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Micropulse® Cyclophotocoagulation (MP3) Can Be an Effective Glaucoma Treatment
Micropulse Cyclophotocoagulation (MP3) can be an effective glaucoma treatment even in those who have not had prior glaucoma surgery. This was one of the conclusions of a poster presented by S. Radhakrishan et. al. at the American Glaucoma Society (AGS) 2017 Annual Meeting in San Diego, CA.
Unlike prior studies that looked only at those who had failed other surgical treatments, this study also included those who had fewer (or no) glaucoma surgeries. Additionally, a wide variety of glaucoma types were included in the study: primary open angle glaucoma (POAG), primary angle closure glaucoma (PACC), mixed mechanism glaucoma (think of this as both POAG and PACC), pseudoexfolation glaucoma (PXFG), normal tension glaucoma (NTG), steroid associated glaucoma, and neovascular glaucoma (NVG), among others.
With regard to stage of glaucoma, only early visual field defects were present in a third of study participants and most had not had prior incisional glaucoma surgery (though 60% had already been treated with laser trabeculoplasty).
166 eyes of 144 patients were studied. However, the length of this study was short with six month data available for less than one half of study participants.
Average IOP decreased from 22mmHg to 16.7mmHg with a mild decrease in number of medications needed from 3.6 to 3.0.
58% of eyes were considered to have met the definition of “success” (essentially a 20% reduction in IOP). The 42% who failed treatment were evenly divided into those who required additional surgery and those who simply did not achieve a 20% reduction in IOP.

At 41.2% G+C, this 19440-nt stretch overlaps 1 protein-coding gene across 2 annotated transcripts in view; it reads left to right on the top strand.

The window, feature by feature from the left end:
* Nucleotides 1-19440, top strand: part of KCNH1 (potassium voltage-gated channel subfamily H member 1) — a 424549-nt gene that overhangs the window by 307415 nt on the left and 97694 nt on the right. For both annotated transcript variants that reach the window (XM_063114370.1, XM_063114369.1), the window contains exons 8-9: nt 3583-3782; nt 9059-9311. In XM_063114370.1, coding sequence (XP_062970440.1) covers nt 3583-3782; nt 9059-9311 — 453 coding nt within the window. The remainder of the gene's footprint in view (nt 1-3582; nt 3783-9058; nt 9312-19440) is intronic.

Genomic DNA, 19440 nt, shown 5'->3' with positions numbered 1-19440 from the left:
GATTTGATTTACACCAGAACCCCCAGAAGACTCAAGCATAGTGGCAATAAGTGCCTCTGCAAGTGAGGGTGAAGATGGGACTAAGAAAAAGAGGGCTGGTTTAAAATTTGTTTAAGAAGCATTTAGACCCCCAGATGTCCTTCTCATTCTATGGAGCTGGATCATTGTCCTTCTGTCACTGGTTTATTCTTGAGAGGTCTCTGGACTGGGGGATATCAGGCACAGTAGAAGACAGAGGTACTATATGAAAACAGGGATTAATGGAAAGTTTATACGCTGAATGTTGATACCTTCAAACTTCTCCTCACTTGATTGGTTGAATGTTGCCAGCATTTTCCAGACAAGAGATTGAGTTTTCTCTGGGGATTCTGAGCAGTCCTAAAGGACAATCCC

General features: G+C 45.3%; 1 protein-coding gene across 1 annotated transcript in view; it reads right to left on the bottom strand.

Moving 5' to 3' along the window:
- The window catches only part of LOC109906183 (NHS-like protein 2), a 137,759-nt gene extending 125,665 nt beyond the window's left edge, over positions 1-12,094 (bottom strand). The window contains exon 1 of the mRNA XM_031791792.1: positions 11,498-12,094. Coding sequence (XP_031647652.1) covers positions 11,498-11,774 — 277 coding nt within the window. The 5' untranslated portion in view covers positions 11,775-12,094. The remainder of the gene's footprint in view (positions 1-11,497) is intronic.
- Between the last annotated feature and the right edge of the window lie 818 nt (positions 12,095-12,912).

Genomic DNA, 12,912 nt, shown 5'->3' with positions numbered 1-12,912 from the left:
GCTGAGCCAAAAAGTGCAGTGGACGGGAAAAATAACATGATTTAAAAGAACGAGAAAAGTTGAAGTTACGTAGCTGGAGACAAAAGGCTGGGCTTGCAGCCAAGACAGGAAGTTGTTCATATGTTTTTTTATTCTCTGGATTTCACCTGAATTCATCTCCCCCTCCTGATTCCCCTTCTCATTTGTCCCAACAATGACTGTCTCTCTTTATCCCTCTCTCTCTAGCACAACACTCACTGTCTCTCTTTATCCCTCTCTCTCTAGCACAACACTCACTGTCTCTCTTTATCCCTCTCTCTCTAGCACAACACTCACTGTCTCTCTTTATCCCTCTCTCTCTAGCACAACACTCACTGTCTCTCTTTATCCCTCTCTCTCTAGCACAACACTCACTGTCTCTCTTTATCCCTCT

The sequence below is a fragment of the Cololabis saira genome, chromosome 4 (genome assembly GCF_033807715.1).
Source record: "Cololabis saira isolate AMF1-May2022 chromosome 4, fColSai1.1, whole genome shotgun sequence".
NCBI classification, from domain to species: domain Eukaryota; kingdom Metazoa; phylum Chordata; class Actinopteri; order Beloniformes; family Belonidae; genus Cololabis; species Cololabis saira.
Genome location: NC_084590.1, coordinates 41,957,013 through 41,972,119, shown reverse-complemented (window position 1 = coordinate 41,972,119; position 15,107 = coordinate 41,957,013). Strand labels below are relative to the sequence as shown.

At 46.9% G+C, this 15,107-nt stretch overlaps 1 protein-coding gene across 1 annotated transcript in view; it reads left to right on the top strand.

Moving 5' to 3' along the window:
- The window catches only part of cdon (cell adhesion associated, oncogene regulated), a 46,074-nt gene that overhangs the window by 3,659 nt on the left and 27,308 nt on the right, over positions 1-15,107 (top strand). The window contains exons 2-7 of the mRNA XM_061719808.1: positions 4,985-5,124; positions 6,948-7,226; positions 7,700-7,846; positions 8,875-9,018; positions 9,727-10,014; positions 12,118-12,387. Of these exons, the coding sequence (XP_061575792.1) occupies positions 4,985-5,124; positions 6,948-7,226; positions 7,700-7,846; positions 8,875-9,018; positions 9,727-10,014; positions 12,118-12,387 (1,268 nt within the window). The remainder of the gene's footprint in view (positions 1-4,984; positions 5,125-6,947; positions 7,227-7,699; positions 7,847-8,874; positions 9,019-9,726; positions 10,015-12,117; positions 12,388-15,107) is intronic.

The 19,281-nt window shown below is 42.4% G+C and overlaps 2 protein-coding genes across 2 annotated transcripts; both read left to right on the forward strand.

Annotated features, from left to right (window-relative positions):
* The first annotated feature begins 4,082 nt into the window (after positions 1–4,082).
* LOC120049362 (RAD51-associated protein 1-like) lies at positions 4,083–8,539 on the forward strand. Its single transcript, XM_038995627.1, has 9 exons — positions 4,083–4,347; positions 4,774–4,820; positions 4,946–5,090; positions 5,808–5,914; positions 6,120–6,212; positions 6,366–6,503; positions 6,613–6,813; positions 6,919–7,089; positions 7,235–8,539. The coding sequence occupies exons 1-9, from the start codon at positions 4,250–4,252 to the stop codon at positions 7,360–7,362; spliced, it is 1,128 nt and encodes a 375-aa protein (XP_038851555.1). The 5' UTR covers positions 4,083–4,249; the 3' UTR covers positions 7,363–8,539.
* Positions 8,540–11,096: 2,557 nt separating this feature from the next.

Success appeared to be more likely among female patients and those who received longer duration treatment. Higher initial IOP and severity of glaucoma seemed to be associated with greater risk of failure.
The most common complications included:
- pupil dilation (11%),
- corneal surface drying (7%),
- significant inflammation (3%),
- swelling of the macula (2%), and
- decreased near vision (2%).
One patient in the study (0.6%) did experience a permanent reduction in vision. Of interest is that this patient had received the lower duration treatment.
In summary, this study supports the potential value of Micropulse Cyclophotocoagulation (MP3) at earlier stages of glaucoma. It also reveals that this “gentler” surgery is not without a small risk of vision loss. However, given the higher risk of both non-treatment or traditional glaucoma surgical treatment (trabs and tubes), MP3 still appears to be a welcome and overall lower risk addition to the available surgical glaucoma treatments.
David Richardson, MD
Medical Director, San Marino Eye
David Richardson, M.D. David Richardson, M.D. is recognized as one of the top cataract and glaucoma surgeons in the US and is among an elite group of glaucoma surgeons in the country performing the highly specialized canaloplasty procedure. Morever, Dr. Richardson is one of only a few surgeons in the greater Los Angeles area that performs Micropulse(r) P3 "Cyclophotocoagulation" (MP3) glaucoma laser surgery. Dr. Richardson graduated Magna Cum Laude from the University of Southern California and earned his Medical Degree from Harvard Medical School. He completed his ophthalmology residency at the LAC+USC Medical Center/ Doheny Eye Institute. Dr. David Richardson is also an Adjunct Assistant Professor of Clinical Ophthalmology at the Keck School of Medicine of USC. Twice weekly, he treats veterans at the VA Greater Los Angeles Veterans Healthcare System.